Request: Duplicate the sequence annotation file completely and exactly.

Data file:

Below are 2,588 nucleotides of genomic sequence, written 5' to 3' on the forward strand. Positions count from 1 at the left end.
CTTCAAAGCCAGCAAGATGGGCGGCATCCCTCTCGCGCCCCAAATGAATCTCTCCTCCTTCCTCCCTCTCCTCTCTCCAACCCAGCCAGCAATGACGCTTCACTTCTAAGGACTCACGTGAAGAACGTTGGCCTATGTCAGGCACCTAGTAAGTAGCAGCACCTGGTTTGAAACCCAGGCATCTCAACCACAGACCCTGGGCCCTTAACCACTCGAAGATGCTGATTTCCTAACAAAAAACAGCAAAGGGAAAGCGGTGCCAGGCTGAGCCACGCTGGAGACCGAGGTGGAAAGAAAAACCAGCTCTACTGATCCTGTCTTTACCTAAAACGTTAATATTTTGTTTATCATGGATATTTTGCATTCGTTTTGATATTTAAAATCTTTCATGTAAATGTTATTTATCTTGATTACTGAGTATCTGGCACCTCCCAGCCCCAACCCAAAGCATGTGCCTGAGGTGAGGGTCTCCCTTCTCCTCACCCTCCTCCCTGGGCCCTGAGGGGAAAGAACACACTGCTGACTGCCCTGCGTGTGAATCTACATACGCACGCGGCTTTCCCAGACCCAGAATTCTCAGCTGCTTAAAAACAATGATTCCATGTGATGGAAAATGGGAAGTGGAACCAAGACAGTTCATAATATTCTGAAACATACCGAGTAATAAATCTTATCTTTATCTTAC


Below are 2,588 nucleotides of genomic sequence, written 5' to 3' on the forward strand. Positions count from 1 at the left end.
CTTCAAAGCCAGCAAGATGGGCGGCATCCCTCTCGCGCCCCAAATGAATCTCTCCTCCTTCCTCCCTCTCCTCTCTCCAACCCAGCCAGCAATGACGCTTCACTTCTAAGGACTCACGTGAAGAACGTTGGCCTATGTCAGGCACCTAGTAAGTAGCAGCACCTGGTTTGAAACCCAGGCATCTCAACCACAGACCCTGGGCCCTTAACCACTCGAAGATGCTGATTTCCTAACAAAAAACAGCAAAGGGAAAGCGGTGCCAGGCTGAGCCACGCTGGAGACCGAGGTGGAAAGAAAAACCAGCTCTACTGATCCTGTCTTTACCTAAAACGTTAATATTTTGTTTATCATGGATATTTTGCATTCGTTTTGATATTTAAAATCTTTCATGTAAATGTTATTTATCTTGATTACTGAGTATCTGGCACCTCCCAGCCCCAACCCAAAGCATGTGCCTGAGGTGAGGGTCTCCCTTCTCCTCACCCTCCTCCCTGGGCCCTGAGGGGAAAGAACACACTGCTGACTGCCCTGCGTGTGAATCTACATACGCACGCGGCTTTCCCAGACCCAGAATTCTCAGCTGCTTAAAAACAATGATTCCATGTGATGGAAAATGGGAAGTGGAACCAAGACAGTTCATAATATTCTGAAACATACCGAGTAATAAATCTTATCTTTATCTTAC